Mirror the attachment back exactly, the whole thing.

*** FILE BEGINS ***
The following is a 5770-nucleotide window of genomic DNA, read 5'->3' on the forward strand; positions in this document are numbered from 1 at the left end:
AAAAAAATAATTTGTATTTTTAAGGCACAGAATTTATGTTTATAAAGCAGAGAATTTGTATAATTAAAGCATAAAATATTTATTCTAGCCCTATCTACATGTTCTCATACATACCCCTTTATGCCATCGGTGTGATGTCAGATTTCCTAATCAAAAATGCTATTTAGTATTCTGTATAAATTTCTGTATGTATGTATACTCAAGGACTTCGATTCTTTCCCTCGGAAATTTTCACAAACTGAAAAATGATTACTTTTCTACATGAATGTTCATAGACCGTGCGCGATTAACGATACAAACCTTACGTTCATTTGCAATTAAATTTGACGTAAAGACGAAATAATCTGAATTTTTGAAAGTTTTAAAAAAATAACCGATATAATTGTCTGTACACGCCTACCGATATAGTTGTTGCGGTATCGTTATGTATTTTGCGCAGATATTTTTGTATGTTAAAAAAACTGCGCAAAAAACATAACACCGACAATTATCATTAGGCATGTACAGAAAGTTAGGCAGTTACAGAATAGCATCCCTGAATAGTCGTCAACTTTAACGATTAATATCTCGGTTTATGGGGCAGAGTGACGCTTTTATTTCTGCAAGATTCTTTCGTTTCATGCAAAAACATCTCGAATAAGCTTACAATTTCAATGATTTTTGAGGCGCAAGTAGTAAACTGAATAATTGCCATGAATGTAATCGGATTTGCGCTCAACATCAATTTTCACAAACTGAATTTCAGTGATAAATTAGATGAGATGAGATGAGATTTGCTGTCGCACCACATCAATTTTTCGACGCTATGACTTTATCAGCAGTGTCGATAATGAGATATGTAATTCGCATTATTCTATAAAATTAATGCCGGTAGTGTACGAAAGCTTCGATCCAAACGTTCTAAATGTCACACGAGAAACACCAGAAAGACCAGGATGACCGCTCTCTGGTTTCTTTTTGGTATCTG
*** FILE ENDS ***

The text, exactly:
The following is a 5770-nucleotide window of genomic DNA, read 5'->3' on the forward strand; positions in this document are numbered from 1 at the left end:
AAAAAAATAATTTGTATTTTTAAGGCACAGAATTTATGTTTATAAAGCAGAGAATTTGTATAATTAAAGCATAAAATATTTATTCTAGCCCTATCTACATGTTCTCATACATACCCCTTTATGCCATCGGTGTGATGTCAGATTTCCTAATCAAAAATGCTATTTAGTATTCTGTATAAATTTCTGTATGTATGTATACTCAAGGACTTCGATTCTTTCCCTCGGAAATTTTCACAAACTGAAAAATGATTACTTTTCTACATGAATGTTCATAGACCGTGCGCGATTAACGATACAAACCTTACGTTCATTTGCAATTAAATTTGACGTAAAGACGAAATAATCTGAATTTTTGAAAGTTTTAAAAAAATAACCGATATAATTGTCTGTACACGCCTACCGATATAGTTGTTGCGGTATCGTTATGTATTTTGCGCAGATATTTTTGTATGTTAAAAAAACTGCGCAAAAAACATAACACCGACAATTATCATTAGGCATGTACAGAAAGTTAGGCAGTTACAGAATAGCATCCCTGAATAGTCGTCAACTTTAACGATTAATATCTCGGTTTATGGGGCAGAGTGACGCTTTTATTTCTGCAAGATTCTTTCGTTTCATGCAAAAACATCTCGAATAAGCTTACAATTTCAATGATTTTTGAGGCGCAAGTAGTAAACTGAATAATTGCCATGAATGTAATCGGATTTGCGCTCAACATCAATTTTCACAAACTGAATTTCAGTGATAAATTAGATGAGATGAGATGAGATTTGCTGTCGCACCACATCAATTTTTCGACGCTATGACTTTATCAGCAGTGTCGATAATGAGATATGTAATTCGCATTATTCTATAAAATTAATGCCGGTAGTGTACGAAAGCTTCGATCCAAACGTTCTAAATGTCACACGAGAAACACCAGAAAGACCAGGATGACCGCTCTCTGGTTTCTTTTTGGTATCTG